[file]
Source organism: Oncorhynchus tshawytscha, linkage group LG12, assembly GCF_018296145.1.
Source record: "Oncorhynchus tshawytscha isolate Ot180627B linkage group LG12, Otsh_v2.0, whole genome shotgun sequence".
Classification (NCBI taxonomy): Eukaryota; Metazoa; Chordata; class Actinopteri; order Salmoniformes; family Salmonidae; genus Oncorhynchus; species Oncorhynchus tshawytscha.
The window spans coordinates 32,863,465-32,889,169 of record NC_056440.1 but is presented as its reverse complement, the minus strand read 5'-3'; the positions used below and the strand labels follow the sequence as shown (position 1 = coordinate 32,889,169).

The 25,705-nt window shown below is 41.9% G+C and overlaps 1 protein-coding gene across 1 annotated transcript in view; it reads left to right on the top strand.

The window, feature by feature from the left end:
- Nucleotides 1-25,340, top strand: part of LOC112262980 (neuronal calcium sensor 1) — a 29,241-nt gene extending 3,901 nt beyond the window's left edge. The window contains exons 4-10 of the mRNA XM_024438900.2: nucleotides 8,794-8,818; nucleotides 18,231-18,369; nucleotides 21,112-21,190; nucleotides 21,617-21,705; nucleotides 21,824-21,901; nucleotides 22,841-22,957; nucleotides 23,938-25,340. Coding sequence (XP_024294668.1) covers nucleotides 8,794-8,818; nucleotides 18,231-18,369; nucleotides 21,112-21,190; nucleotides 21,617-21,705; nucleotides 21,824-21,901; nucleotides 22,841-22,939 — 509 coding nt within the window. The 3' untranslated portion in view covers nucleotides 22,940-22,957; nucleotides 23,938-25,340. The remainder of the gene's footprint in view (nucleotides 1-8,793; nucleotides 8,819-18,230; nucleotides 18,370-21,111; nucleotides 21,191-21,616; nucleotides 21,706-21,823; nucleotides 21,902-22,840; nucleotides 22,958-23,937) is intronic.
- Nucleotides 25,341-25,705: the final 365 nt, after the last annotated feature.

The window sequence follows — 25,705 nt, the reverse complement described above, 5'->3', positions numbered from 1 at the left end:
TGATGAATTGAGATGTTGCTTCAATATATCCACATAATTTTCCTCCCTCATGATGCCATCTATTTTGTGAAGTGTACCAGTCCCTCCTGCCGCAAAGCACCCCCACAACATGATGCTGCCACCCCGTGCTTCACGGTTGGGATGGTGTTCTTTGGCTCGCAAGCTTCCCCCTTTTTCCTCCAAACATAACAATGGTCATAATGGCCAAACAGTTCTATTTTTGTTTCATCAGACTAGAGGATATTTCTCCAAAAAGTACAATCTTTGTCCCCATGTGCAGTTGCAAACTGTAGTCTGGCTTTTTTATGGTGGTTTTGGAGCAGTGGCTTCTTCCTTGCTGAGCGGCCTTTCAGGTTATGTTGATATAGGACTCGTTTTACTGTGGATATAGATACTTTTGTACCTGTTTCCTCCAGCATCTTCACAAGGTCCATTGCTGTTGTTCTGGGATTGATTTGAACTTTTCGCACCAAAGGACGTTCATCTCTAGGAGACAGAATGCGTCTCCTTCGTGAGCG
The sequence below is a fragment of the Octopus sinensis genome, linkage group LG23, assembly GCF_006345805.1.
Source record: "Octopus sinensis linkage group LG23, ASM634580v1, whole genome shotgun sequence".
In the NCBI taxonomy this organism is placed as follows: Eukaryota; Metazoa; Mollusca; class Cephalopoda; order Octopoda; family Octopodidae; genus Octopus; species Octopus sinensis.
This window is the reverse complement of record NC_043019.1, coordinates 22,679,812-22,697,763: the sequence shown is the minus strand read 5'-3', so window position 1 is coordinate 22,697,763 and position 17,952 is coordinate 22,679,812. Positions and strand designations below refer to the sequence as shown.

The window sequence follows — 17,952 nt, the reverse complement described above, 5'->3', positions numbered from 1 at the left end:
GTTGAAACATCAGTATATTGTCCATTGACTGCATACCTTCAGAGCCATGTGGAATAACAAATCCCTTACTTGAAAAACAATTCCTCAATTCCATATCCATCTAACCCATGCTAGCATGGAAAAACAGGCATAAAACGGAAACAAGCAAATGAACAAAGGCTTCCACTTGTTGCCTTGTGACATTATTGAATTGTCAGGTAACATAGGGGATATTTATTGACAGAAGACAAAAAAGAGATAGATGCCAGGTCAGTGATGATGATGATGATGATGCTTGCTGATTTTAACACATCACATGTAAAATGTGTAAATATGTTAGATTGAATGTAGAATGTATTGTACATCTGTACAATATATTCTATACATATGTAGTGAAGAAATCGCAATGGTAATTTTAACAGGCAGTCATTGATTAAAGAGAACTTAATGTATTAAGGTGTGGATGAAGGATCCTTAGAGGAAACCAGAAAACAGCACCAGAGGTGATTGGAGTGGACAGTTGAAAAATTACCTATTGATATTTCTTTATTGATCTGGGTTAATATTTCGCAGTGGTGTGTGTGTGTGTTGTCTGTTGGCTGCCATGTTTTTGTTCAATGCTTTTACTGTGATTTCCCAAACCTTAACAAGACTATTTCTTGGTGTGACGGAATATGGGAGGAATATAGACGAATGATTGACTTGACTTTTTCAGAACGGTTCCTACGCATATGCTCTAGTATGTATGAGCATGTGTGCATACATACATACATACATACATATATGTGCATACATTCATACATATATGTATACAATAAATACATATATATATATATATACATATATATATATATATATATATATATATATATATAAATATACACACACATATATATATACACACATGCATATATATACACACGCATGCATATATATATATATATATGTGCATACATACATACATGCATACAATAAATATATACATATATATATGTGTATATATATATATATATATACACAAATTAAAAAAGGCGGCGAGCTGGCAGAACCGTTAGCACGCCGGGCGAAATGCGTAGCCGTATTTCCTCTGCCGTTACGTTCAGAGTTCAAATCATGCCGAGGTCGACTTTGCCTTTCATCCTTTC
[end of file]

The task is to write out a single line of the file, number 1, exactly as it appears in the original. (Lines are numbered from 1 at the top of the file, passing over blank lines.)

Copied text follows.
Source organism: Oncorhynchus tshawytscha, linkage group LG12, assembly GCF_018296145.1.